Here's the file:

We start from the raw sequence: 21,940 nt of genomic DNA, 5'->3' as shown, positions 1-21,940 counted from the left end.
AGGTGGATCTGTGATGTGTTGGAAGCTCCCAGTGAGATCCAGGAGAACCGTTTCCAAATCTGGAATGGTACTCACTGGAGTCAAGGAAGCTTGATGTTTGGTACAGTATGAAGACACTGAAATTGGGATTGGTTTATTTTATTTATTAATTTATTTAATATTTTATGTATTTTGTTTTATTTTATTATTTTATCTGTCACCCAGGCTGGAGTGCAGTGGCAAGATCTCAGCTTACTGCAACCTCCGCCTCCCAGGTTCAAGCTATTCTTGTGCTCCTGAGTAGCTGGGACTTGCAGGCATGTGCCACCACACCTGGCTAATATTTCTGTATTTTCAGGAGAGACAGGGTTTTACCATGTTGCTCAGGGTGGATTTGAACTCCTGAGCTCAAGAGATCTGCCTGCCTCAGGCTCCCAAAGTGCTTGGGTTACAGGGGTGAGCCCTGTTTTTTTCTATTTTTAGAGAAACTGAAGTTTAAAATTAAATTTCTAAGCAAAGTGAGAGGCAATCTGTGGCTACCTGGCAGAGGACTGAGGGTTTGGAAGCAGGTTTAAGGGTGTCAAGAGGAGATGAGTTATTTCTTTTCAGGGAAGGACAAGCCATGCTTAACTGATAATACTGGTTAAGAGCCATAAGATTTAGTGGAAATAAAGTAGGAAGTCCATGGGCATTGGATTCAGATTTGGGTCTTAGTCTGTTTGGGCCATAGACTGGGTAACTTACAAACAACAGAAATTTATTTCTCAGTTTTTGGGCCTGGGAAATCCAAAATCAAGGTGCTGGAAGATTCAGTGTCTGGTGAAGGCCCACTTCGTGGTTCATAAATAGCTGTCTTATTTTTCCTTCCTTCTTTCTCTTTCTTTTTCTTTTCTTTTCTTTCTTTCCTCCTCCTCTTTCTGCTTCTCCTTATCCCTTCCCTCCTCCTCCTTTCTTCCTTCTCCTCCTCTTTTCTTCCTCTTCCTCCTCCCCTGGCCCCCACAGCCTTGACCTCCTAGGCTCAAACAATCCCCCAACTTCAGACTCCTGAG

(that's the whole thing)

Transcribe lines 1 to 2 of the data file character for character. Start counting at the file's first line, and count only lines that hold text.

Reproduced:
We start from the raw sequence: 21,940 nt of genomic DNA, 5'->3' as shown, positions 1-21,940 counted from the left end.
AGGTGGATCTGTGATGTGTTGGAAGCTCCCAGTGAGATCCAGGAGAACCGTTTCCAAATCTGGAATGGTACTCACTGGAGTCAAGGAAGCTTGATGTTTGGTACAGTATGAAGACACTGAAATTGGGATTGGTTTATTTTATTTATTAATTTATTTAATATTTTATGTATTTTGTTTTATTTTATTATTTTATCTGTCACCCAGGCTGGAGTGCAGTGGCAAGATCTCAGCTTACTGCAACCTCCGCCTCCCAGGTTCAAGCTATTCTTGTGCTCCTGAGTAGCTGGGACTTGCAGGCATGTGCCACCACACCTGGCTAATATTTCTGTATTTTCAGGAGAGACAGGGTTTTACCATGTTGCTCAGGGTGGATTTGAACTCCTGAGCTCAAGAGATCTGCCTGCCTCAGGCTCCCAAAGTGCTTGGGTTACAGGGGTGAGCCCTGTTTTTTTCTATTTTTAGAGAAACTGAAGTTTAAAATTAAATTTCTAAGCAAAGTGAGAGGCAATCTGTGGCTACCTGGCAGAGGACTGAGGGTTTGGAAGCAGGTTTAAGGGTGTCAAGAGGAGATGAGTTATTTCTTTTCAGGGAAGGACAAGCCATGCTTAACTGATAATACTGGTTAAGAGCCATAAGATTTAGTGGAAATAAAGTAGGAAGTCCATGGGCATTGGATTCAGATTTGGGTCTTAGTCTGTTTGGGCCATAGACTGGGTAACTTACAAACAACAGAAATTTATTTCTCAGTTTTTGGGCCTGGGAAATCCAAAATCAAGGTGCTGGAAGATTCAGTGTCTGGTGAAGGCCCACTTCGTGGTTCATAAATAGCTGTCTTATTTTTCCTTCCTTCTTTCTCTTTCTTTTTCTTTTCTTTTCTTTCTTTCCTCCTCCTCTTTCTGCTTCTCCTTATCCCTTCCCTCCTCCTCCTTTCTTCCTTCTCCTCCTCTTTTCTTCCTCTTCCTCCTCCCCTGGCCCCCACAGCCTTGACCTCCTAGGCTCAAACAATCCCCCAACTTCAGACTCCTGAG